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View Full Version : 'F' types more skilled with feelings? or just different decision criteria to 'T's?



Adze
04-22-2014, 11:23 AM
Do you think F types have developed certain skills with dealing with feelings which T types have not?

eg. Would you think an 'F' can perceive people's feelings more so(and more accurately) in general than a 'T' would be able to?
Or do you think it is simply that an 'F' type chooses to pay attention to peoples feelings when making a decision, where a 'T' may not pay attention to how someone feels(as much) with regards to a decision, even though they could perceive it just as well if they wanted to.

I'd say its probably different from type to type, and strength of the F and whether its Fi or Fe.

I believe if I wanted to, I could guess how someone feels about a decision, and might even take it into account if I liked them, however I suspect a good 'F' type is actually more skilled at things to do with people and feelings, than I, or other 'T' types might be. Although I don't know to what extent it is skills or just a decision basis

maybe some resident 'F's can chime in and comment / give some examples also.

(I don't mind if this turns into a what-are-Fs-good-at thread)

Resonance
04-22-2014, 11:50 AM
http://en.wikipedia.org/wiki/Agreeableness

My take is that MBTI's T/F dichotomy is indirectly measuring this^ trait. Above average, F. Below average, T. Most people not significantly above or below average, but MBTI splits it down the middle for no good reason. :P

Upsides in a nutshell: Better at resolving social dissonance
Downsides in a nutshell: More likely to 'compromise' on matters of objective fact

skip
04-22-2014, 03:15 PM
T and F have to do with the criteria you prefer to use when making decisions.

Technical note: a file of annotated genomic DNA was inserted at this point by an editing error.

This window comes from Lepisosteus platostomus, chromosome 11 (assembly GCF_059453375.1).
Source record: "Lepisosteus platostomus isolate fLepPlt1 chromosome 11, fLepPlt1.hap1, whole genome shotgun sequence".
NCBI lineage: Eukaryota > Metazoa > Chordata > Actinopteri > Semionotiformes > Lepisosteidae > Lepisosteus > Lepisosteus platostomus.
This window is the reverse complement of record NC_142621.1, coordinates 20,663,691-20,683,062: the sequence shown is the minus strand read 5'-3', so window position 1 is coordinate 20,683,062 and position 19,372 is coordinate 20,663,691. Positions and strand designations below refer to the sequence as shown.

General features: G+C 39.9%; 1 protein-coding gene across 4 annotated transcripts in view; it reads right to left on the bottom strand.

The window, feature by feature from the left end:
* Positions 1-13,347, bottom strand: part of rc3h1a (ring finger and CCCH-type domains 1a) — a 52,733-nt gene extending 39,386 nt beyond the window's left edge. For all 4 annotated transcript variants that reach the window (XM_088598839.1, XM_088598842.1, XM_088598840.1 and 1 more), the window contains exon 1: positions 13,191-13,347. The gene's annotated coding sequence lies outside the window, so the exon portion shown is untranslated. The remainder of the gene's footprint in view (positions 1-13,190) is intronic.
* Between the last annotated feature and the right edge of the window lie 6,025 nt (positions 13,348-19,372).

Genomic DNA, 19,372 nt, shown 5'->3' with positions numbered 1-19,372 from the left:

Polemarch
04-22-2014, 03:24 PM
T and F have to do with the criteria you prefer to use when making decisions.

Prefer implies a choice - my experience has been that it's more of a pronounced tendency. Feelers have a greater tendency to act in response to an emotion, where thinkers have a greater tendency to act in response to a thought. Everyone has thoughts and emotions, but we're both wired and conditioned to interpret that information uniquely.

I would say that F's are more attuned to the emotions of others, and as a result, more reactive to them. I wouldn't refer to that as a skill so much as an awareness.

skip
04-22-2014, 03:35 PM
I'm not at home so I don't have access to my own data but I'm pretty certain that MBTI results are termed "preferences." How could they not be choices?

Polemarch
04-22-2014, 03:39 PM
I'm not at home so I don't have access to my own data but I'm pretty certain that MBTI results are termed "preferences." How could they not be choices?

Yes, they are termed "preferences" - I just don't agree with the term, because choices implies conscious awareness of the options. My observation has been that most people don't carefully consider whether they should give greater weight to their feelings or their thoughts; they simply do one or the other. Also, if they did, the act of doing so would probably indicate a tendency towards thinking anyway.

Thevenin
04-22-2014, 03:46 PM
Maybe it's a preference because the "wiring" of a particular person's brain makes it easier/more pleasant/more efficient for a person to be a T or an F. So, even though a T can feel and an F can think, one way may be more comfortable and effective than the other.

skip
04-22-2014, 03:48 PM
Sometimes I wish they'd chosen different terms, those two are misused and misinterpreted more than any of the other preferences.

msg_v2
04-22-2014, 04:00 PM
Maybe it's a preference because the "wiring" of a particular person's brain makes it easier/more pleasant/more efficient for a person to be a T or an F. So, even though a T can feel and an F can think, one way may be more comfortable and effective than the other.

yes....


My take is that MBTI's T/F dichotomy is indirectly measuring this^ trait. Above average, F. Below average, T. Most people not significantly above or below average, but MBTI splits it down the middle for no good reason. :P


IIRC, the correlation with Agreeableness is the weakest out of all of them. J and Conscientiousness is also a bit fuzzy. I/E and NS have strong correlations to extraversion and openness, respectively.

Thoth
04-22-2014, 04:35 PM
Prefer implies a choice - my experience has been that it's more of a pronounced tendency. Feelers have a greater tendency to act in response to an emotion, where thinkers have a greater tendency to act in response to a thought. Everyone has thoughts and emotions, but we're both wired and conditioned to interpret that information uniquely.

I would say that F's are more attuned to the emotions of others, and as a result, more reactive to them. I wouldn't refer to that as a skill so much as an awareness.